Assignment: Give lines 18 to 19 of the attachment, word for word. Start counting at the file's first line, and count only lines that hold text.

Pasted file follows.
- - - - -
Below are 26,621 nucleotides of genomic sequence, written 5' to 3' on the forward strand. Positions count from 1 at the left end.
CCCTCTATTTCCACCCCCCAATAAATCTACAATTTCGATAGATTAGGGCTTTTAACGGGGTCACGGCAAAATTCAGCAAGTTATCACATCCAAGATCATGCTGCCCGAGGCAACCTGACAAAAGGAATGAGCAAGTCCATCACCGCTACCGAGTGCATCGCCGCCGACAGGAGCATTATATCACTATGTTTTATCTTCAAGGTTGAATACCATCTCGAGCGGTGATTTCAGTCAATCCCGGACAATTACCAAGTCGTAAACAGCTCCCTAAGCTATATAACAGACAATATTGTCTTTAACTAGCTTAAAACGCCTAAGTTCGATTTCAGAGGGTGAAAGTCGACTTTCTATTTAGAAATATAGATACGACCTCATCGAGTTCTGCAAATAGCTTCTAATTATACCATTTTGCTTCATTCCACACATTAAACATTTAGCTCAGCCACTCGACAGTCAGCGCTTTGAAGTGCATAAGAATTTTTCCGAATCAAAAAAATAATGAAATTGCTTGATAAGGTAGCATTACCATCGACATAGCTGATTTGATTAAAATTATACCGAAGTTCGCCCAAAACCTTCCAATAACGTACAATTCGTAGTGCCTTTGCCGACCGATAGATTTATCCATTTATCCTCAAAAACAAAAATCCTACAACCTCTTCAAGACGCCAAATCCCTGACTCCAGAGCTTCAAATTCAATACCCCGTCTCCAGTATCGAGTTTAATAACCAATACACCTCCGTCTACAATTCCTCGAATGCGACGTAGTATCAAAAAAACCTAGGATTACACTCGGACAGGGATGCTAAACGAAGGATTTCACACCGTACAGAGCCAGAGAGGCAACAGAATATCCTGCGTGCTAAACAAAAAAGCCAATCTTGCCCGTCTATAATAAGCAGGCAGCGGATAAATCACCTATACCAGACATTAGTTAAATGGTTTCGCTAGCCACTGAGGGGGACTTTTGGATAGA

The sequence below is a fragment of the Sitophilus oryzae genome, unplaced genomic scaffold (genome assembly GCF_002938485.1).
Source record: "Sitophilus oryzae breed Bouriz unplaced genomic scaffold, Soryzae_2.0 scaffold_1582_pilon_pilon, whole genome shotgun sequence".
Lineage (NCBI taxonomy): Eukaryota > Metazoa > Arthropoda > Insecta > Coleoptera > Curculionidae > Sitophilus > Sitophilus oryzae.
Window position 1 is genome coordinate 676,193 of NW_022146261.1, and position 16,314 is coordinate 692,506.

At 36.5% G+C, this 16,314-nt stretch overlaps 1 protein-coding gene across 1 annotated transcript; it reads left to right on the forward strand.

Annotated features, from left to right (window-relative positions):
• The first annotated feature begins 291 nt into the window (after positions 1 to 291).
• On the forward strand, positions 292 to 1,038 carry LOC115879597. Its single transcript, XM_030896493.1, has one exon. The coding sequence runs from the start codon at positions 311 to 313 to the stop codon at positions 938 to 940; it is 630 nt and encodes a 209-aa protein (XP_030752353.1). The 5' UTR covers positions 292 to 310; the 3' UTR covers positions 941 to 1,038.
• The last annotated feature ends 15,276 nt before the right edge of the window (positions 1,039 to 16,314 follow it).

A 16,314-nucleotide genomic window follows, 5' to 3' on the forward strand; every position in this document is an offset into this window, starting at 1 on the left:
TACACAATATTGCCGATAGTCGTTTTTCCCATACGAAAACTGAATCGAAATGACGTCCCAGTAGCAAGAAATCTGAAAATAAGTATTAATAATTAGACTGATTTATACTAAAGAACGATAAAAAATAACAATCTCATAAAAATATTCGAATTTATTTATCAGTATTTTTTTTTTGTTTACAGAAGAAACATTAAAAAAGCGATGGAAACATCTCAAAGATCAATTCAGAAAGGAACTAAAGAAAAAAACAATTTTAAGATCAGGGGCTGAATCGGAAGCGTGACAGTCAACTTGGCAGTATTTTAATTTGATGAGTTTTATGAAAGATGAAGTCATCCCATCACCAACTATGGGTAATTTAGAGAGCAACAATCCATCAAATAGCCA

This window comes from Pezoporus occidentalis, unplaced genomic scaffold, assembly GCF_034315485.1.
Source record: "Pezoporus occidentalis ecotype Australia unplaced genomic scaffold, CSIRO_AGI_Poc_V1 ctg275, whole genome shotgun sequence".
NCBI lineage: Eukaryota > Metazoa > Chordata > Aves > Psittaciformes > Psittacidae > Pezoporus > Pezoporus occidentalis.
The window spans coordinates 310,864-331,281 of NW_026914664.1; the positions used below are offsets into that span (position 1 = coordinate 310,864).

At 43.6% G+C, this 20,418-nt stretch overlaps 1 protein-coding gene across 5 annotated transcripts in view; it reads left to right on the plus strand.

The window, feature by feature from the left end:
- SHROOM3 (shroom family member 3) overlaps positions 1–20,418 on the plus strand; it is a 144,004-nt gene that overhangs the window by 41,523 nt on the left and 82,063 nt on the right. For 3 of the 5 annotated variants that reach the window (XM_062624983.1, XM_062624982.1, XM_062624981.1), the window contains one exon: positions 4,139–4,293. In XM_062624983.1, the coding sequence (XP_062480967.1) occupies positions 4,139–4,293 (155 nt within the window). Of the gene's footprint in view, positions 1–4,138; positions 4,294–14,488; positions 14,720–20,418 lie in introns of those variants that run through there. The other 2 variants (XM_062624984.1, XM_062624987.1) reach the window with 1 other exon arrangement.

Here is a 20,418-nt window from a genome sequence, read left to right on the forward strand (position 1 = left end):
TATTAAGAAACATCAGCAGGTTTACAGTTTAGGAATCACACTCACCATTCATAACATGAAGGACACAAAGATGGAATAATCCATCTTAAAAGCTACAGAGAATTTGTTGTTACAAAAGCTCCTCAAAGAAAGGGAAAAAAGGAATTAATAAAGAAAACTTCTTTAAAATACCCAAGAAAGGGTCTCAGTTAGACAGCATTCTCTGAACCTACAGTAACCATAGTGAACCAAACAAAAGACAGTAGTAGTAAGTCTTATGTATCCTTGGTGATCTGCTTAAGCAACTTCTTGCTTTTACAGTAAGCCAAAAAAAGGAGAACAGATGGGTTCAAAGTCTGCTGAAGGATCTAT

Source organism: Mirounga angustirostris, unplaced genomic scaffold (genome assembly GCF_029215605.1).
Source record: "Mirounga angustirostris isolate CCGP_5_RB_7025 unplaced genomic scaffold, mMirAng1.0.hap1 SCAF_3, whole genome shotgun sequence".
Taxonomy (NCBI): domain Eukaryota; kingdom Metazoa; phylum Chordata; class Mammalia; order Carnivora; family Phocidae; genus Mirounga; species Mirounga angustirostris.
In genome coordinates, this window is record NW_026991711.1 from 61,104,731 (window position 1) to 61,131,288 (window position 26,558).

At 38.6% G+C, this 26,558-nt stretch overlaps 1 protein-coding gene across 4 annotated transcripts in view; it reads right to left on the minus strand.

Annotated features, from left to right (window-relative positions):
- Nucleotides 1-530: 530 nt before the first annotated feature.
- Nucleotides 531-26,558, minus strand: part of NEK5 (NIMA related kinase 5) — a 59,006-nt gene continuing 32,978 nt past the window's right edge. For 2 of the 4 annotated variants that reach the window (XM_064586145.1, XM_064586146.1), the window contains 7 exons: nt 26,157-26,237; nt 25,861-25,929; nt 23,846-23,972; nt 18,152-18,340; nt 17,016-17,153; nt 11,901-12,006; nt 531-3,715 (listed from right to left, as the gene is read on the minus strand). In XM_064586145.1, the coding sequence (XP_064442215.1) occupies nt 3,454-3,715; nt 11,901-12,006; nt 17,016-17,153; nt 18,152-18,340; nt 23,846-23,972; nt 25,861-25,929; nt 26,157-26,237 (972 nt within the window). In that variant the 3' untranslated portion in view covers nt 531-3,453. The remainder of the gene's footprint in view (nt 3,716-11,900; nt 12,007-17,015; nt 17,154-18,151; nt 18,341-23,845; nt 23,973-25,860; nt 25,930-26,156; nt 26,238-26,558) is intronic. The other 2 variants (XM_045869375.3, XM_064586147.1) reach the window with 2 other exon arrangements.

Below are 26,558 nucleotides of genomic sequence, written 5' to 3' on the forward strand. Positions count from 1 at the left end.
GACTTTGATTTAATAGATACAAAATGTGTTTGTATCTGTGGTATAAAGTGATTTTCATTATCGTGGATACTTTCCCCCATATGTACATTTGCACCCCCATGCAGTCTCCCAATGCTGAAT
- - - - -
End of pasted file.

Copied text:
At 43.6% G+C, this 20,418-nt stretch overlaps 1 protein-coding gene across 5 annotated transcripts in view; it reads left to right on the plus strand.

The window, feature by feature from the left end: